A bland diet is an eating plan emphasizing soft, low-fiber foods cooked before eating raw or raw produce (1). It may be recommended as an effective short-term solution for conditions affecting the GI tract, such as GERD or gastritis (1).
However, overeating bland diets may cause nutritional deficiencies; consult your physician about safe reintegration practices.
A bland diet can help ease complications associated with GERD, heartburn, nausea, and vomiting by restricting foods that irritate your digestive tract. Food should generally be soft, low-fiber cooked food that doesn’t contain spicy seasonings – this diet may also be recommended after stomach or intestinal surgery as a temporary measure. Alternatively, this diet could also ease symptoms related to infections, food poisoning, or excess flatulence.
Bland proteins typically consist of lean meats like chicken, fish, and tofu that can be easily prepared through grilling, roasting, or boiling. Eggs are another excellent source of protein; however, dairy foods should be avoided if they cause digestive discomfort.
Low-fat milk, ice cream, and yogurt are generally allowed; however, added sugar products should be avoided. Fat-free cottage cheese and tofu may also be suitable options. You can add flavor to your meals with herbs and spices like cinnamon sticks, nutmeg, and star anise; you may even incorporate asafetida (hing) from South Asia into soups and stews in small amounts for more dramatic effects.
A bland diet refers to easily digestible food that does not cause discomfort to the GI tract, such as soft, low-fiber meals prepared using minimum spices and oil. Such an approach may help alleviate symptoms associated with ulcers, acid reflux, nausea, and diarrhea.
Dairy products are integral to a balanced diet, from milk and cottage cheese to low-fat yogurt and other dairy options. If specific dairy items trigger heartburn for you, however, then it is wise to avoid eating them altogether.
Eggs, broth, and pudding are good protein sources in a bland diet. Cooked meats should also be included; however, it would be wise to avoid fried or fatty cuts of meat and marinate it instead in fruit juices for added flavor. Remember to eat small meals daily to improve digestion and decrease heartburn symptoms.
A bland diet includes easily digested foods, low in fiber and typically non-spicy – perfect for people recovering from medical conditions or surgeries involving the digestive tract or with digestive inflammatory issues like ulcers, GERD, or excess flatulence (1).
Vegetables such as potatoes, sweet potatoes, carrots, and beets are essential to the bland diet. Packed with essential nutrients, these vegetables can be prepared in ways that won’t aggravate digestive conditions – including steaming, boiling, or baking them. Frozen fruit and veggies are another handy choice as they cook quickly while staying fresh in your refrigerator until hunger strikes.
Lean meats are another staple in a bland diet and should always be prepared in such a way as to be free of fat and to be cooked, grilled, roasted, or baked before being consumed. Eggs provide another protein source but should always be cooked, boiled, or poached instead of deep fried.
Bland foods benefit digestive health and ease irritation symptoms in the gut. A bland diet typically consists of low-fat dairy foods, skinless roasted or baked meats (poultry, fish, tofu), soft fruits and vegetables, as well as eggs; in addition, various beverages, including low-sugar juices and water, should be included to ensure adequate fluid intake to avoid constipation.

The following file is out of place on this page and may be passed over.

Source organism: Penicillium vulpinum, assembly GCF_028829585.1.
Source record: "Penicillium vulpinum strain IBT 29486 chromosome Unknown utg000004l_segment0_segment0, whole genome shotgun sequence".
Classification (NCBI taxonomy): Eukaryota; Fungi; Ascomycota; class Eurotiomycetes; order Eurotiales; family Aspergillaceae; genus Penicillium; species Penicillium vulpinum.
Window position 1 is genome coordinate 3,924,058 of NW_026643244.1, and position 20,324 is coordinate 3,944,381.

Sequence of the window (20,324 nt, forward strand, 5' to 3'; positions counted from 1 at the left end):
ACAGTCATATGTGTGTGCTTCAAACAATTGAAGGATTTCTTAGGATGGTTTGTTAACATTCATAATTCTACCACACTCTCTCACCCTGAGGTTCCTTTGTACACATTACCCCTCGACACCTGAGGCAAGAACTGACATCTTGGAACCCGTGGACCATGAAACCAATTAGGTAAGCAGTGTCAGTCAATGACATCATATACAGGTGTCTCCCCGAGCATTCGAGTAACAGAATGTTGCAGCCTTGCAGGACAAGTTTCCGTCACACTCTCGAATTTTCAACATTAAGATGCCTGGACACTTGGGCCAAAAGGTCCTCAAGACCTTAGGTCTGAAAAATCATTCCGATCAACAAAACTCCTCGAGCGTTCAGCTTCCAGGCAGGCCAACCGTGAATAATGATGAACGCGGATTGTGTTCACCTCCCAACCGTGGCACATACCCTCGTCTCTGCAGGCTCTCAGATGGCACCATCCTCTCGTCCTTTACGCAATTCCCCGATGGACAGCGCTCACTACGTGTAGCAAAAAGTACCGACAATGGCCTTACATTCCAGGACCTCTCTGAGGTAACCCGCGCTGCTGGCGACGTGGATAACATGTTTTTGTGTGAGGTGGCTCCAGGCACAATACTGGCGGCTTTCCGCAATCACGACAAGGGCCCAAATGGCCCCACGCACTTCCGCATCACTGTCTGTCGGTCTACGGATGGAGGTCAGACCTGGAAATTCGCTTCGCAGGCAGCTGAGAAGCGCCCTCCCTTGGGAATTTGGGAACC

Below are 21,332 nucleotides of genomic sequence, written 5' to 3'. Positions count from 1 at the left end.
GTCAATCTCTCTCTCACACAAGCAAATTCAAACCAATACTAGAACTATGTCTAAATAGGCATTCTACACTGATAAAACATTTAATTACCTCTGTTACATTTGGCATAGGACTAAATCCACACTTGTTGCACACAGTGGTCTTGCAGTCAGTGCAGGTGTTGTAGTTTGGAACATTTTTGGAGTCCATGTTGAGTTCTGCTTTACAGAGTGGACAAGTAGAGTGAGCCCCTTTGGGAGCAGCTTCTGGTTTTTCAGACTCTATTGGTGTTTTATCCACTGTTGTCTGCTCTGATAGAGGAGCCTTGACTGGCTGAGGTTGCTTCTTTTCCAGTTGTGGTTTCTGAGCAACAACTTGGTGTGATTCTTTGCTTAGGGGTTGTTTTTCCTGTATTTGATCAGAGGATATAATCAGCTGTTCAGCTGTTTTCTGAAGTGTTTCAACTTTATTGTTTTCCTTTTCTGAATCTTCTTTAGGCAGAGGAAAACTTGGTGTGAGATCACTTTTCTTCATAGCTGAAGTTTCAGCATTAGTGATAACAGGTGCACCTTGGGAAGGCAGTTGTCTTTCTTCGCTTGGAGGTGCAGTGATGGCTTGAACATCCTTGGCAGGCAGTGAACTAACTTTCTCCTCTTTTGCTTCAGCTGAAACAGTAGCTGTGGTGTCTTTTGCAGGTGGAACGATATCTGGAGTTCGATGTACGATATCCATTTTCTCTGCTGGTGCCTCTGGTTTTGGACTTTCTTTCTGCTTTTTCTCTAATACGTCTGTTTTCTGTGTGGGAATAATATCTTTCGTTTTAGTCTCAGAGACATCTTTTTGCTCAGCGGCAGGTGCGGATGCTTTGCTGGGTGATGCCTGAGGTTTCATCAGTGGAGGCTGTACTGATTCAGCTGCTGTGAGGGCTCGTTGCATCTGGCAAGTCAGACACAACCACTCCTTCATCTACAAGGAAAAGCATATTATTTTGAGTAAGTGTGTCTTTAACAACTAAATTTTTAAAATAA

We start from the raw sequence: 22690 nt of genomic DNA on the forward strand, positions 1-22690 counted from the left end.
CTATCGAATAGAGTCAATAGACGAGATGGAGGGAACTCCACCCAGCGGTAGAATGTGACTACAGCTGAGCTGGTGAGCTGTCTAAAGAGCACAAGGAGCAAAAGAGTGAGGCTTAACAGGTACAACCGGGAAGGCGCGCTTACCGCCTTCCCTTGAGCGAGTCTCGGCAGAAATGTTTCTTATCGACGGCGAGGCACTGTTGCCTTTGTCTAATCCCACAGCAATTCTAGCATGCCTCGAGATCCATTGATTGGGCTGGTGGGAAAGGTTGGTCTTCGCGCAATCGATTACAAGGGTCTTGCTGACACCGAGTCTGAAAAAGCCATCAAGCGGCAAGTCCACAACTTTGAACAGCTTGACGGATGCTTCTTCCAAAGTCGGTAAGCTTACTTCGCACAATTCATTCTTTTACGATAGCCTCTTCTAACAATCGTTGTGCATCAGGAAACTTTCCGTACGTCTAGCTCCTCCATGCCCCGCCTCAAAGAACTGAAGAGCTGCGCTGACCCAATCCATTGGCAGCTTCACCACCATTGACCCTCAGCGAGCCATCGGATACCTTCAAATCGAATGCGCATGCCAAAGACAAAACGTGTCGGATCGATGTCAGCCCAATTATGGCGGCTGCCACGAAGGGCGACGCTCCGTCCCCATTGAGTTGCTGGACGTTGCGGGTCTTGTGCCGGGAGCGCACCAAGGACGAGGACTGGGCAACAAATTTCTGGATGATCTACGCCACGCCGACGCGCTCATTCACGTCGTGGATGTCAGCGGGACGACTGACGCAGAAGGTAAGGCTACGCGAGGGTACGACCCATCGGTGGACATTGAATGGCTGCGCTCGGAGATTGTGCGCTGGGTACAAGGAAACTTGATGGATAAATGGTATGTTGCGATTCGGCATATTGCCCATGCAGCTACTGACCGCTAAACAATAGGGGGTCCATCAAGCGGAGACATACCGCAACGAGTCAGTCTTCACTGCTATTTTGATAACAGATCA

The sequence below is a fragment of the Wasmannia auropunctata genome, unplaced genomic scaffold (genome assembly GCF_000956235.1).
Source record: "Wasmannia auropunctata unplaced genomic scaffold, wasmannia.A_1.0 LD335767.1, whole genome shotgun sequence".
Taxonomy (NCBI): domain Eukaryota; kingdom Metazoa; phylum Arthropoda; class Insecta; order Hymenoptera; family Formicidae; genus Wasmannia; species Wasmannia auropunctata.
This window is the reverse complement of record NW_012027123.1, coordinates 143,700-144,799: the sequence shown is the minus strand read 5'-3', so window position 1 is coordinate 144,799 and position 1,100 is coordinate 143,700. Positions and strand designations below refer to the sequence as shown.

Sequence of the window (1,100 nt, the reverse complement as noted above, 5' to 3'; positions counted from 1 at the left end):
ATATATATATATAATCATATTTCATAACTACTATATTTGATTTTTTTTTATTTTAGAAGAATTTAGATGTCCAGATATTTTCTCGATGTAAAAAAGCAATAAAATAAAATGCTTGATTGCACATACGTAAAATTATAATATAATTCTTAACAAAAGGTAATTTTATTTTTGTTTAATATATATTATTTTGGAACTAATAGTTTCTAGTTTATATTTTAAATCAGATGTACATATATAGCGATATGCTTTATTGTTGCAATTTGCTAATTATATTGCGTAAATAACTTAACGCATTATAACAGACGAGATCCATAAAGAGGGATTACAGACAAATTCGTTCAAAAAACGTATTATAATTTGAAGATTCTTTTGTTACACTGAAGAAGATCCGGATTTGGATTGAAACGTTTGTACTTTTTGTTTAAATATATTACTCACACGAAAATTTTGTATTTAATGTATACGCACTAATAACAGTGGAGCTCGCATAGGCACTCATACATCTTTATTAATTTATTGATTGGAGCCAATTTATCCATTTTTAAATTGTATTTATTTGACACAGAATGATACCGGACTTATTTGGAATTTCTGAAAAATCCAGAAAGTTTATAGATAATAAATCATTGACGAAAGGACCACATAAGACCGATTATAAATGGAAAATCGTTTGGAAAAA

A bland diet can help those experiencing stomach and intestine irritation or sensitivity, those preparing to undergo procedures like colonoscopy, or those experiencing loss of appetite. For optimal results, it should be undertaken under medical supervision to ensure adequate nutrition is received; typically, this type of diet should only be implemented temporarily and until symptoms of irritation subside or you are ready to add other foods back in. Some everyday food items that should be avoided include garlic, onions, fried foods, chocolate, caffeinated beverages like coffee or tea, acidic fruits/juices (oranges/pineapple/tomato), and strong cheeses.
A bland diet is designed to soothe digestive irritation and encourage digestive tract healing. This diet consists of soft, cooked, low-fiber foods; spicy food, alcohol, and acidic fruits and vegetables should all be avoided for maximum efficacy. A bland diet may prove especially useful for individuals suffering from ulcers, nausea, and diarrhea.
A bland diet typically consists of low-fat dairy foods like milk, cottage cheese, and yogurt; limited eggs and lean meats like chicken, turkey, and fish; fruit juices and stewed vegetables are vital. Fries, foods, nuts, seeds, and spices should all be excluded.
As well as cutting out caffeine-rich drinks such as coffee and tea, herbal teas or decaffeinated beverages should be preferred. Nutmeg should be substituted with cinnamon, as both can be found in various dessert recipes.
On a bland diet, foods containing caffeine should be limited or avoided altogether, including coffee (even decaffeinated varieties), tea, cocoa and chocolate milk, chocolate bars, and cookies. Alcoholic beverages and anything spicy, fried, or raw should also be limited or avoided altogether; nuts and seeds can cause severe GI irritation. Instead, try adding zest without nuts with spices like cinnamon or nutmeg!
A bland diet should only be consumed temporarily to ease digestive irritation and discomfort, such as ulcers, gastroesophageal reflux disease (GERD), excess flatulence, food poisoning, or traveler’s diarrhea. A bland diet does not provide all the necessary nutrients and should only be seen as a temporary measure until other food sources can be eaten again.